She said: “Keith is extraordinarily well known in the area and has worked so hard for tennis, both locally and for Tennis Shropshire.
“There are many people around, hundreds there must be, who owe their interest, their expertise and love of tennis to Keith. He’s an inspired teacher, just wonderful.”
Jilly’s own love of tennis dates back to when she first picked up a racket as a youngster growing up in Newport.
She still lives near the town, having settled in Lilleshall, where she is currently enjoying her third spell as chair of Lilleshall Village Tennis Club.
“I’ve always had a great interest in tennis,” revealed Jilly. “My sister was a very keen tennis player and very involved with Boughey Gardens Tennis Club in Newport.
“I’ve known Keith Smith for most of my life. He and I played together in competitions as doubles partners before I went away to start nursing.
“I met my husband when I was doing my midwifery and most of the places that we’ve moved to and lived, I’ve looked at joining local tennis clubs and having an input if that was possible.
“We had three years in America when my husband had a job over there – we lived in Virginia Beach on the east coast – and that was absolutely fascinating.
“I played in four different clubs there and it was interesting being the only Brit in one of the clubs.”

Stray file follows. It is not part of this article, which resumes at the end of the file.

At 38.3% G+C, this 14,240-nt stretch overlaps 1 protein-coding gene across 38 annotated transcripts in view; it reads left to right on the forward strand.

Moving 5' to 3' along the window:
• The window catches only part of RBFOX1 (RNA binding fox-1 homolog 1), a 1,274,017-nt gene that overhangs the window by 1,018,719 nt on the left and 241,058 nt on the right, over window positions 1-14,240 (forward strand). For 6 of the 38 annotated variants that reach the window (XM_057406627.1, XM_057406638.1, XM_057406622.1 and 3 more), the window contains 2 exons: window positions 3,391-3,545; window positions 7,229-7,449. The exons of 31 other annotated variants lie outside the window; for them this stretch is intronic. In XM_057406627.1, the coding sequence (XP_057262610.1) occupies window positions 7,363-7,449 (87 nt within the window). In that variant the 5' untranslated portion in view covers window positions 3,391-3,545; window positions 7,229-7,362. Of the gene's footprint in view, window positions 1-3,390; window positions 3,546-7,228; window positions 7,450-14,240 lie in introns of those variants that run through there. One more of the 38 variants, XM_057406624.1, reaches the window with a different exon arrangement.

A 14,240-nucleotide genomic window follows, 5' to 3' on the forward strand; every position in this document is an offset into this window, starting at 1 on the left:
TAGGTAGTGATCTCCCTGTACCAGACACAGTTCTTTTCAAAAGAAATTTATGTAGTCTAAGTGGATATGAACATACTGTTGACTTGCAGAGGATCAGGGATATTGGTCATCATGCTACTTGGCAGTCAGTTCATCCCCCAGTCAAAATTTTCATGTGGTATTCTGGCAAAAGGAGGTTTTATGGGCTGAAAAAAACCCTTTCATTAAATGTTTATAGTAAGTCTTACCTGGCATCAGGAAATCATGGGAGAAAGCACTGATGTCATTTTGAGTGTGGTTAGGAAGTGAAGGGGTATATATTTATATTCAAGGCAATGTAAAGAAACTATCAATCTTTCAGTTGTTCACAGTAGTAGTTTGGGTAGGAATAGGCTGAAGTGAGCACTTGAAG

After returning to England, Jilly initially joined the Tennis Shropshire committee when Chris Hinks was chair, appointed to the role of county welfare officer, a position which she already held at Lilleshall Village.
She loves nothing more than playing tennis with her friends at Lilleshall Village, while she also enjoys being a member at The Shrewsbury Club and Shifnal Tennis Club, often playing as many times as five days a week when it’s possible.
Jilly is now looking forward to being back on court when the time comes for the lockdown restrictions currently in place to be lifted: “I’m absolutely counting the minutes,” she added, in anticipation at being able to play again when recreational tennis is given permission to restart.
Jilly’s love of all things tennis quickly becomes clear: “I’ve met and continue to meet some amazing like-minded people,” she said. “I’ve seen people carry on playing tennis where in other sports they probably would have given up years ago.
“It’s the generosity, the sportsmanship, the camaraderie, the enormous fun that people have when they’re playing.
“Then there’s the social aspect, just sitting down after a really good game and having a cup of tea, a piece of cake and a good chat. It’s absolutely lovely.
“I think people who don’t belong to a club are missing out on the richness that tennis can offer people, the companionship, the support.
“We have people who may have stopped playing for one reason or another who will still come to the club and have a cup of tea with us and are very interested about how the club is progressing.
“Tennis also allows you to play at a level that suits your ability as you get older, which is important.
“It’s a sport that keeps on giving because of how it’s played. You can’t ask for more than that and I think it’s absolutely wonderful.”